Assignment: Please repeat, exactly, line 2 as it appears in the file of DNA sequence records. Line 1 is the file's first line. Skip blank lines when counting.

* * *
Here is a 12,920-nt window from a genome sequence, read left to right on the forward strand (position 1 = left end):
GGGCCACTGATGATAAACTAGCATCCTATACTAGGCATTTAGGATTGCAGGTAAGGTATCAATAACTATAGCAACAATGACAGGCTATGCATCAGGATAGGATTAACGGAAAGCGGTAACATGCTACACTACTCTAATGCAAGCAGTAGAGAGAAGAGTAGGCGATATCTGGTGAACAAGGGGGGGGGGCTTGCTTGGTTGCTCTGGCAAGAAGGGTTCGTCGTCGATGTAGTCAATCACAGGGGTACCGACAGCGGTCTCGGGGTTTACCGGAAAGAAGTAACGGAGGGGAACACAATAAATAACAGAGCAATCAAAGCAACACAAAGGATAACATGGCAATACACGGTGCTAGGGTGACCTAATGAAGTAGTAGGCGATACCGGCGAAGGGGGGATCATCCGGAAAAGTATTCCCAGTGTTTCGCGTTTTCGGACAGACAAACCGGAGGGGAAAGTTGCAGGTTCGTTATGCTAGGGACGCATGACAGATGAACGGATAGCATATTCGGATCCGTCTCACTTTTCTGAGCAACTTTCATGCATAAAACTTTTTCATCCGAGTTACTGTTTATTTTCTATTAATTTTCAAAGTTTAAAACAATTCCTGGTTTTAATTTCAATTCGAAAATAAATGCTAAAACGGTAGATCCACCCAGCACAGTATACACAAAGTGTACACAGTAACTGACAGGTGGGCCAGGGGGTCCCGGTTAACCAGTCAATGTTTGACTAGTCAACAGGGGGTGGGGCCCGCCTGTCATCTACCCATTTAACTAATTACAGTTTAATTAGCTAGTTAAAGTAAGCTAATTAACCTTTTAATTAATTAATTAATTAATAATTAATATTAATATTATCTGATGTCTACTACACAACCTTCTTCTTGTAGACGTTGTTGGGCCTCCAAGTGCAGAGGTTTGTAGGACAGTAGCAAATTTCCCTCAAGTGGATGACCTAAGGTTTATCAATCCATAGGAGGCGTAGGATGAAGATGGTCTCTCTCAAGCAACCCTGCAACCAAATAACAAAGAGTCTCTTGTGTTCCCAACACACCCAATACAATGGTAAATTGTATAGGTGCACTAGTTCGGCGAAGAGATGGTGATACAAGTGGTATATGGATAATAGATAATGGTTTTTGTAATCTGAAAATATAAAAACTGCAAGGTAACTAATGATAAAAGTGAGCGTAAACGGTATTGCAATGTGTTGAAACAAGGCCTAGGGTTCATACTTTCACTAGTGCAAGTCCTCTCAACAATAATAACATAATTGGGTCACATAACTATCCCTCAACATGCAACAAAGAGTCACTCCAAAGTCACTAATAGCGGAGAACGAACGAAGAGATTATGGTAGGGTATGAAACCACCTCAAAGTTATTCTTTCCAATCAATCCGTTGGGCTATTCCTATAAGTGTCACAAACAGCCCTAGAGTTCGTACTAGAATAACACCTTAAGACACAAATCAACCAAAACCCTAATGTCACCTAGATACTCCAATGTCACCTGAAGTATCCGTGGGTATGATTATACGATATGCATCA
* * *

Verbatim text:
GGGCCACTGATGATAAACTAGCATCCTATACTAGGCATTTAGGATTGCAGGTAAGGTATCAATAACTATAGCAACAATGACAGGCTATGCATCAGGATAGGATTAACGGAAAGCGGTAACATGCTACACTACTCTAATGCAAGCAGTAGAGAGAAGAGTAGGCGATATCTGGTGAACAAGGGGGGGGGGCTTGCTTGGTTGCTCTGGCAAGAAGGGTTCGTCGTCGATGTAGTCAATCACAGGGGTACCGACAGCGGTCTCGGGGTTTACCGGAAAGAAGTAACGGAGGGGAACACAATAAATAACAGAGCAATCAAAGCAACACAAAGGATAACATGGCAATACACGGTGCTAGGGTGACCTAATGAAGTAGTAGGCGATACCGGCGAAGGGGGGATCATCCGGAAAAGTATTCCCAGTGTTTCGCGTTTTCGGACAGACAAACCGGAGGGGAAAGTTGCAGGTTCGTTATGCTAGGGACGCATGACAGATGAACGGATAGCATATTCGGATCCGTCTCACTTTTCTGAGCAACTTTCATGCATAAAACTTTTTCATCCGAGTTACTGTTTATTTTCTATTAATTTTCAAAGTTTAAAACAATTCCTGGTTTTAATTTCAATTCGAAAATAAATGCTAAAACGGTAGATCCACCCAGCACAGTATACACAAAGTGTACACAGTAACTGACAGGTGGGCCAGGGGGTCCCGGTTAACCAGTCAATGTTTGACTAGTCAACAGGGGGTGGGGCCCGCCTGTCATCTACCCATTTAACTAATTACAGTTTAATTAGCTAGTTAAAGTAAGCTAATTAACCTTTTAATTAATTAATTAATTAATAATTAATATTAATATTATCTGATGTCTACTACACAACCTTCTTCTTGTAGACGTTGTTGGGCCTCCAAGTGCAGAGGTTTGTAGGACAGTAGCAAATTTCCCTCAAGTGGATGACCTAAGGTTTATCAATCCATAGGAGGCGTAGGATGAAGATGGTCTCTCTCAAGCAACCCTGCAACCAAATAACAAAGAGTCTCTTGTGTTCCCAACACACCCAATACAATGGTAAATTGTATAGGTGCACTAGTTCGGCGAAGAGATGGTGATACAAGTGGTATATGGATAATAGATAATGGTTTTTGTAATCTGAAAATATAAAAACTGCAAGGTAACTAATGATAAAAGTGAGCGTAAACGGTATTGCAATGTGTTGAAACAAGGCCTAGGGTTCATACTTTCACTAGTGCAAGTCCTCTCAACAATAATAACATAATTGGGTCACATAACTATCCCTCAACATGCAACAAAGAGTCACTCCAAAGTCACTAATAGCGGAGAACGAACGAAGAGATTATGGTAGGGTATGAAACCACCTCAAAGTTATTCTTTCCAATCAATCCGTTGGGCTATTCCTATAAGTGTCACAAACAGCCCTAGAGTTCGTACTAGAATAACACCTTAAGACACAAATCAACCAAAACCCTAATGTCACCTAGATACTCCAATGTCACCTGAAGTATCCGTGGGTATGATTATACGATATGCATCA